Stories set in the context of a family split are generally told from the perspective of one of the adults in the relationship, or from that of the child(ren) caught in the middle. Sandi Ward’s debut novel “The Astonishing Thing” employs a different voice: that of the family cat.
Admittedly, when I first read the concept of the novel my thought was that it would go something like this:
“Hoomin, feed me.”
“Medium hoomin, stop yelling at large hoomin – I am trying to nap.”
“Large hoomin hasn’t been around in a while. Oh well, someone feed me.”
~ Fin ~
Still, I decided to pick this novel for my debut Cannonball Read review as it seemed appropriate given my username. It was also on a promo sale, so if it was bad… no big loss.
New Year’s Day was freezing and snowing in my neck of the woods, the perfect time to curl up in a blanket (yes, with my cat; no, not on my head – in my lap) and tuck into this. Within 2 pages I knew this was not going to be anything like I assumed and before I knew it, almost 2 hours had passed and I was halfway through the book.
Ward’s protagonist is Boo, who was adopted by Mother at a young age. Boo loves Mother dearly and knows that they are soul-mates, even if she must be shared with Brother, Sister, Man and eventually Baby. Theirs is a happy existence, until one day Mother leaves and does not return.
On the journey that unfolds, Ward takes the reader through the early days of Boo’s uncertainty to her eventual re-examination of her beloved Mother. Boo’s journey is not that unlike the one many of us have taken as our families dissolve: we look back on memories through a new lens, we question past actions, we reconsider who the “bad guy” might really be…and even if there actually is one.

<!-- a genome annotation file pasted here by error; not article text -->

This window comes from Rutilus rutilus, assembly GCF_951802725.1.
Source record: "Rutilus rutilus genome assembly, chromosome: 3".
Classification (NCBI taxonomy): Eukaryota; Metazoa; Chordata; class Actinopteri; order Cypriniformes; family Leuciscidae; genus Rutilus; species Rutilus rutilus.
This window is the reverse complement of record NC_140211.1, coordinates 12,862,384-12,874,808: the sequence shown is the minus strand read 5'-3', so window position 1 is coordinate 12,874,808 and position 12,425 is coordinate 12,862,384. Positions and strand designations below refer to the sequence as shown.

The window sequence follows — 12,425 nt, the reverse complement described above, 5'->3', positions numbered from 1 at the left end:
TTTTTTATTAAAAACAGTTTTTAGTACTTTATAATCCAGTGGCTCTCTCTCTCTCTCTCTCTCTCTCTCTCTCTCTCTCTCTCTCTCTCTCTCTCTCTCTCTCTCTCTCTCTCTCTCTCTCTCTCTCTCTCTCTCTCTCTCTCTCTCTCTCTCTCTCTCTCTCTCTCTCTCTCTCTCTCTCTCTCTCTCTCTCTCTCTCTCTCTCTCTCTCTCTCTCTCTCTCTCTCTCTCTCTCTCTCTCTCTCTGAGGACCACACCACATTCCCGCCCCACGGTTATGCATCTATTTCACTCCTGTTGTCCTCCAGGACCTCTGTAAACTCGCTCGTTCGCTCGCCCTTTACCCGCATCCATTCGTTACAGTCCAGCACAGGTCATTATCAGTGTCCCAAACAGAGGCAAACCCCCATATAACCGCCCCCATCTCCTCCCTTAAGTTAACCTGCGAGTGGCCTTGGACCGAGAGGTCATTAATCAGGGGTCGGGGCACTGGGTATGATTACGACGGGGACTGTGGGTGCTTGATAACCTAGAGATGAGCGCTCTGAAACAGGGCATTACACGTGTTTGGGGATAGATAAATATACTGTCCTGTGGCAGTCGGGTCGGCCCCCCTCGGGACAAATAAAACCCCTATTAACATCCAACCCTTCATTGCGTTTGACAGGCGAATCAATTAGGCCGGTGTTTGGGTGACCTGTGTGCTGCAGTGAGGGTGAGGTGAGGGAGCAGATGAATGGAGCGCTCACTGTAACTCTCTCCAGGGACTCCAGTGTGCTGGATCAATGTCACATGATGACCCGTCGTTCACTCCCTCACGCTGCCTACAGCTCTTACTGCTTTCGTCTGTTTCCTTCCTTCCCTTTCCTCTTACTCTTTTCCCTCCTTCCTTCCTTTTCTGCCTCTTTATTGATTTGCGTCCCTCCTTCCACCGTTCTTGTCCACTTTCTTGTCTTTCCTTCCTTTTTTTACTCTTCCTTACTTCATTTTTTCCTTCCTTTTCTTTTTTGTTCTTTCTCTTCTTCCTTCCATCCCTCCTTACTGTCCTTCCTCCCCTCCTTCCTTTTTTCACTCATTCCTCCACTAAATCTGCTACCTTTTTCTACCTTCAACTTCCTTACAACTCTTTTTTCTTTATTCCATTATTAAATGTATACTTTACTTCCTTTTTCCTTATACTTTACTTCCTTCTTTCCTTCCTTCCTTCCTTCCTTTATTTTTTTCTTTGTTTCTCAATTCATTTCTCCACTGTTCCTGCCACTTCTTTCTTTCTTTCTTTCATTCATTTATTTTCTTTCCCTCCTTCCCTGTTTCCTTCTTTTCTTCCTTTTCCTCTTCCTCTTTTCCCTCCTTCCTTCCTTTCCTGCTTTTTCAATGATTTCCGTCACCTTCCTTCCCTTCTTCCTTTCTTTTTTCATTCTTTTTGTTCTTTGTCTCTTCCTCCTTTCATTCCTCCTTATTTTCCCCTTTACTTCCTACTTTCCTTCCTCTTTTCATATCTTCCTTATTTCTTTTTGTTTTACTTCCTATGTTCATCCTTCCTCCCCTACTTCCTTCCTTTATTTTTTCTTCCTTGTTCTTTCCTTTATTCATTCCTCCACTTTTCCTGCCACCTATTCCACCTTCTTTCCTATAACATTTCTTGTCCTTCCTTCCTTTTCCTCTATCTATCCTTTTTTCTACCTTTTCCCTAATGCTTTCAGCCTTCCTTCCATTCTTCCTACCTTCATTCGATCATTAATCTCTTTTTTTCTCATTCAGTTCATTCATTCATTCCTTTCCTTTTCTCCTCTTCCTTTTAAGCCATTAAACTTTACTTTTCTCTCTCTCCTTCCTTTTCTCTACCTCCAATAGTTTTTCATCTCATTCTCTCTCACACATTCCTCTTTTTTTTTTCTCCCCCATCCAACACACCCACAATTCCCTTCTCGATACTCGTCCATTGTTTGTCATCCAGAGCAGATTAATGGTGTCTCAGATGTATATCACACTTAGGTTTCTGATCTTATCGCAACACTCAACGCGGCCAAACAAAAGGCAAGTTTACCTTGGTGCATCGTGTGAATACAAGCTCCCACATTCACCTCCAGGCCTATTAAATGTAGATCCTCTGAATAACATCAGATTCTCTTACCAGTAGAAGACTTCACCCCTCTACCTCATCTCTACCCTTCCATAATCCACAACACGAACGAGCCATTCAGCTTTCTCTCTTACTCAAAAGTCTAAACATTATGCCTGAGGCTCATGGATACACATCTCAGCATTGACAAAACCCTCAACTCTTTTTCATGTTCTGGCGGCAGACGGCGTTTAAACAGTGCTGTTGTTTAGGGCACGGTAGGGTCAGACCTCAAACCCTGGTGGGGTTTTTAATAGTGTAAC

I am challenged writing this review, as I don’t want to give up too much of the story. Much of what I enjoyed about this novel was how Ward unraveled the story slowly, giving the reader glimpses of what may have happened until finally all the pieces come together. While the story may not be for everyone, I found it to be a well-crafted debut novel that told a typical story in a new way. I’ve hemmed and hawed over what star-rating to give The Astonishing Thing; I felt it was more than “a good book” but wasn’t sure if it would meet the CBR standard of “a great book”. The deciding factor for me was this: the story stuck with me after I read the last words. Yes, I felt the story wrapped up neatly, but I also found myself thinking back on the story hours and even days later. And that, for me, qualifies this for a “great” stamp.